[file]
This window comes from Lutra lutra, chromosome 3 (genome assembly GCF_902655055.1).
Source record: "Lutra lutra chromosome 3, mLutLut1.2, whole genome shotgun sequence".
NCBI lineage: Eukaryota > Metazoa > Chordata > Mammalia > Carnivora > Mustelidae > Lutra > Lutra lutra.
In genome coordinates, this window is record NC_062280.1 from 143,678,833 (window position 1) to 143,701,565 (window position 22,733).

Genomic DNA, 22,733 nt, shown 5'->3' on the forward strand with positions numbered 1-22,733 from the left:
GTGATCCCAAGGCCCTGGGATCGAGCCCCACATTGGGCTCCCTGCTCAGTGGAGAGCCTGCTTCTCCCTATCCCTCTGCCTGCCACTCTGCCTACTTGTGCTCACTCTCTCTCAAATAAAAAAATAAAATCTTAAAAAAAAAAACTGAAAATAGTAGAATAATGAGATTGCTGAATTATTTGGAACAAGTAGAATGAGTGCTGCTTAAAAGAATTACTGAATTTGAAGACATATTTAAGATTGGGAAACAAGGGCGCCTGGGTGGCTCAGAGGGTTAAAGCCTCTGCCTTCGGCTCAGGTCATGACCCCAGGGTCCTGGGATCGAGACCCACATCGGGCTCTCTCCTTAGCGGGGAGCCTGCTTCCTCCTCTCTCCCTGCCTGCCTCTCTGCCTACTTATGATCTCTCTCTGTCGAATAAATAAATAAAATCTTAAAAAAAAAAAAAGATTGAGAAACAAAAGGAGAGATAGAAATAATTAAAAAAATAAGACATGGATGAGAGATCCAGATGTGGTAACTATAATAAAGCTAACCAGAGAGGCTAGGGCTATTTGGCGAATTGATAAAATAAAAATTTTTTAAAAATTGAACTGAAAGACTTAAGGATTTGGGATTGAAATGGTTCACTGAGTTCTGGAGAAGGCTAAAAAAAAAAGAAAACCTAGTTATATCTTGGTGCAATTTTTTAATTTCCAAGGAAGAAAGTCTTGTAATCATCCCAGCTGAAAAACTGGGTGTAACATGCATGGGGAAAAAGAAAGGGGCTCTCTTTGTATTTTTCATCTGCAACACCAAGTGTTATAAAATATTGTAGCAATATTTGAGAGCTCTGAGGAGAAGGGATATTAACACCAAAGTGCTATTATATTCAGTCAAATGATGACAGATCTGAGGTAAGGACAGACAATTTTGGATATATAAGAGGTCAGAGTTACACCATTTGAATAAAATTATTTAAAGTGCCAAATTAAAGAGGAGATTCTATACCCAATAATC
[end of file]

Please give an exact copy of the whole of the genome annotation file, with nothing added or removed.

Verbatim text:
This window comes from Lutra lutra, chromosome 3 (genome assembly GCF_902655055.1).
Source record: "Lutra lutra chromosome 3, mLutLut1.2, whole genome shotgun sequence".
NCBI lineage: Eukaryota > Metazoa > Chordata > Mammalia > Carnivora > Mustelidae > Lutra > Lutra lutra.
In genome coordinates, this window is record NC_062280.1 from 143,678,833 (window position 1) to 143,701,565 (window position 22,733).

Genomic DNA, 22,733 nt, shown 5'->3' on the forward strand with positions numbered 1-22,733 from the left:
GTGATCCCAAGGCCCTGGGATCGAGCCCCACATTGGGCTCCCTGCTCAGTGGAGAGCCTGCTTCTCCCTATCCCTCTGCCTGCCACTCTGCCTACTTGTGCTCACTCTCTCTCAAATAAAAAAATAAAATCTTAAAAAAAAAAACTGAAAATAGTAGAATAATGAGATTGCTGAATTATTTGGAACAAGTAGAATGAGTGCTGCTTAAAAGAATTACTGAATTTGAAGACATATTTAAGATTGGGAAACAAGGGCGCCTGGGTGGCTCAGAGGGTTAAAGCCTCTGCCTTCGGCTCAGGTCATGACCCCAGGGTCCTGGGATCGAGACCCACATCGGGCTCTCTCCTTAGCGGGGAGCCTGCTTCCTCCTCTCTCCCTGCCTGCCTCTCTGCCTACTTATGATCTCTCTCTGTCGAATAAATAAATAAAATCTTAAAAAAAAAAAAAGATTGAGAAACAAAAGGAGAGATAGAAATAATTAAAAAAATAAGACATGGATGAGAGATCCAGATGTGGTAACTATAATAAAGCTAACCAGAGAGGCTAGGGCTATTTGGCGAATTGATAAAATAAAAATTTTTTAAAAATTGAACTGAAAGACTTAAGGATTTGGGATTGAAATGGTTCACTGAGTTCTGGAGAAGGCTAAAAAAAAAAGAAAACCTAGTTATATCTTGGTGCAATTTTTTAATTTCCAAGGAAGAAAGTCTTGTAATCATCCCAGCTGAAAAACTGGGTGTAACATGCATGGGGAAAAAGAAAGGGGCTCTCTTTGTATTTTTCATCTGCAACACCAAGTGTTATAAAATATTGTAGCAATATTTGAGAGCTCTGAGGAGAAGGGATATTAACACCAAAGTGCTATTATATTCAGTCAAATGATGACAGATCTGAGGTAAGGACAGACAATTTTGGATATATAAGAGGTCAGAGTTACACCATTTGAATAAAATTATTTAAAGTGCCAAATTAAAGAGGAGATTCTATACCCAATAATC